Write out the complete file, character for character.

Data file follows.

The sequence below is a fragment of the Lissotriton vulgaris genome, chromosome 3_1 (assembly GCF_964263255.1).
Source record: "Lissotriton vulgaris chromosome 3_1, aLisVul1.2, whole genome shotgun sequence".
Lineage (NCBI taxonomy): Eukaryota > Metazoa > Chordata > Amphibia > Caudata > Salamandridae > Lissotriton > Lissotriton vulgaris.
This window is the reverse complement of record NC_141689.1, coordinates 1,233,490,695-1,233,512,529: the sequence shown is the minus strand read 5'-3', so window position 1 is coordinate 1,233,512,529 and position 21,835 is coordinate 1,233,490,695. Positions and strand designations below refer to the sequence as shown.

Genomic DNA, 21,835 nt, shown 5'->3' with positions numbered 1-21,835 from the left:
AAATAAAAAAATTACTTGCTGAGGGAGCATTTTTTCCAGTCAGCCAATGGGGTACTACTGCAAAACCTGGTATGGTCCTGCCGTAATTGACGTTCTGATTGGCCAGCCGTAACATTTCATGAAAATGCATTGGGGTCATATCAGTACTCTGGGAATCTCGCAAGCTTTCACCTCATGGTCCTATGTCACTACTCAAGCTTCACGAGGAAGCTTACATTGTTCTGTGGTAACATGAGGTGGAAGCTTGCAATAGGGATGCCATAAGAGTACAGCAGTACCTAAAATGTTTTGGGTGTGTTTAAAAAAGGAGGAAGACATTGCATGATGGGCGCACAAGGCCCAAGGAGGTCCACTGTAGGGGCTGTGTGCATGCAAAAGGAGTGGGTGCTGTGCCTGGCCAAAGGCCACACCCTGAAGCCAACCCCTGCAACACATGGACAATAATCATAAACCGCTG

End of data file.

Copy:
The sequence below is a fragment of the Lissotriton vulgaris genome, chromosome 3_1 (assembly GCF_964263255.1).
Source record: "Lissotriton vulgaris chromosome 3_1, aLisVul1.2, whole genome shotgun sequence".
Lineage (NCBI taxonomy): Eukaryota > Metazoa > Chordata > Amphibia > Caudata > Salamandridae > Lissotriton > Lissotriton vulgaris.
This window is the reverse complement of record NC_141689.1, coordinates 1,233,490,695-1,233,512,529: the sequence shown is the minus strand read 5'-3', so window position 1 is coordinate 1,233,512,529 and position 21,835 is coordinate 1,233,490,695. Positions and strand designations below refer to the sequence as shown.

Genomic DNA, 21,835 nt, shown 5'->3' with positions numbered 1-21,835 from the left:
AAATAAAAAAATTACTTGCTGAGGGAGCATTTTTTCCAGTCAGCCAATGGGGTACTACTGCAAAACCTGGTATGGTCCTGCCGTAATTGACGTTCTGATTGGCCAGCCGTAACATTTCATGAAAATGCATTGGGGTCATATCAGTACTCTGGGAATCTCGCAAGCTTTCACCTCATGGTCCTATGTCACTACTCAAGCTTCACGAGGAAGCTTACATTGTTCTGTGGTAACATGAGGTGGAAGCTTGCAATAGGGATGCCATAAGAGTACAGCAGTACCTAAAATGTTTTGGGTGTGTTTAAAAAAGGAGGAAGACATTGCATGATGGGCGCACAAGGCCCAAGGAGGTCCACTGTAGGGGCTGTGTGCATGCAAAAGGAGTGGGTGCTGTGCCTGGCCAAAGGCCACACCCTGAAGCCAACCCCTGCAACACATGGACAATAATCATAAACCGCTG